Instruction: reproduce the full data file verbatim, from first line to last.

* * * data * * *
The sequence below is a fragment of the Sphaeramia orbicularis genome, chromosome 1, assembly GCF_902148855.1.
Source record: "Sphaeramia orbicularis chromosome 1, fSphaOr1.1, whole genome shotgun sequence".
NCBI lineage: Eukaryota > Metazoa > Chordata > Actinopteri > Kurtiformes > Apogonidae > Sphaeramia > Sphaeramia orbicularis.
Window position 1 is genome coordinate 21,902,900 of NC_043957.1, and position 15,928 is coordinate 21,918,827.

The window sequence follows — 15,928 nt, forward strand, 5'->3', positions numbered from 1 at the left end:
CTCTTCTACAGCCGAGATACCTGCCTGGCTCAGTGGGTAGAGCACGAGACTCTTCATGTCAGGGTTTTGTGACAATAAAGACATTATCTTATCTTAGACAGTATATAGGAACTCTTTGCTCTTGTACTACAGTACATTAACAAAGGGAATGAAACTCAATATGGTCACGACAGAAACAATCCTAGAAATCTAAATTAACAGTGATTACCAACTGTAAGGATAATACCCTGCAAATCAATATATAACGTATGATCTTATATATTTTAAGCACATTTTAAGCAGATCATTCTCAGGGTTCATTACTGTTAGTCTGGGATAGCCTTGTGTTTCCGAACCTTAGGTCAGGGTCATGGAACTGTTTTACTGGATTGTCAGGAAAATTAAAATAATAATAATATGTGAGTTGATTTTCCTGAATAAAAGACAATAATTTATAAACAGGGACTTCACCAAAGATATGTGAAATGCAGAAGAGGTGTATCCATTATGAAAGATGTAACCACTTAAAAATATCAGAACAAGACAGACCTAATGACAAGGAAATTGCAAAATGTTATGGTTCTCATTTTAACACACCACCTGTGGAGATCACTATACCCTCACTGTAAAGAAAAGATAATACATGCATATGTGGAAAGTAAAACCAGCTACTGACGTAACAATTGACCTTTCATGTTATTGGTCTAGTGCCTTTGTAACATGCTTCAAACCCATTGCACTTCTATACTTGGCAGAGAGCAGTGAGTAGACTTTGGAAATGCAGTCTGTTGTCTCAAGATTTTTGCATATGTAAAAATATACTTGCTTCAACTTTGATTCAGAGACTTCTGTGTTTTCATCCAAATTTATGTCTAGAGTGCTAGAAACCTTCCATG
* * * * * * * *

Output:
The sequence below is a fragment of the Sphaeramia orbicularis genome, chromosome 1, assembly GCF_902148855.1.
Source record: "Sphaeramia orbicularis chromosome 1, fSphaOr1.1, whole genome shotgun sequence".
NCBI lineage: Eukaryota > Metazoa > Chordata > Actinopteri > Kurtiformes > Apogonidae > Sphaeramia > Sphaeramia orbicularis.
Window position 1 is genome coordinate 21,902,900 of NC_043957.1, and position 15,928 is coordinate 21,918,827.

The window sequence follows — 15,928 nt, forward strand, 5'->3', positions numbered from 1 at the left end:
CTCTTCTACAGCCGAGATACCTGCCTGGCTCAGTGGGTAGAGCACGAGACTCTTCATGTCAGGGTTTTGTGACAATAAAGACATTATCTTATCTTAGACAGTATATAGGAACTCTTTGCTCTTGTACTACAGTACATTAACAAAGGGAATGAAACTCAATATGGTCACGACAGAAACAATCCTAGAAATCTAAATTAACAGTGATTACCAACTGTAAGGATAATACCCTGCAAATCAATATATAACGTATGATCTTATATATTTTAAGCACATTTTAAGCAGATCATTCTCAGGGTTCATTACTGTTAGTCTGGGATAGCCTTGTGTTTCCGAACCTTAGGTCAGGGTCATGGAACTGTTTTACTGGATTGTCAGGAAAATTAAAATAATAATAATATGTGAGTTGATTTTCCTGAATAAAAGACAATAATTTATAAACAGGGACTTCACCAAAGATATGTGAAATGCAGAAGAGGTGTATCCATTATGAAAGATGTAACCACTTAAAAATATCAGAACAAGACAGACCTAATGACAAGGAAATTGCAAAATGTTATGGTTCTCATTTTAACACACCACCTGTGGAGATCACTATACCCTCACTGTAAAGAAAAGATAATACATGCATATGTGGAAAGTAAAACCAGCTACTGACGTAACAATTGACCTTTCATGTTATTGGTCTAGTGCCTTTGTAACATGCTTCAAACCCATTGCACTTCTATACTTGGCAGAGAGCAGTGAGTAGACTTTGGAAATGCAGTCTGTTGTCTCAAGATTTTTGCATATGTAAAAATATACTTGCTTCAACTTTGATTCAGAGACTTCTGTGTTTTCATCCAAATTTATGTCTAGAGTGCTAGAAACCTTCCATG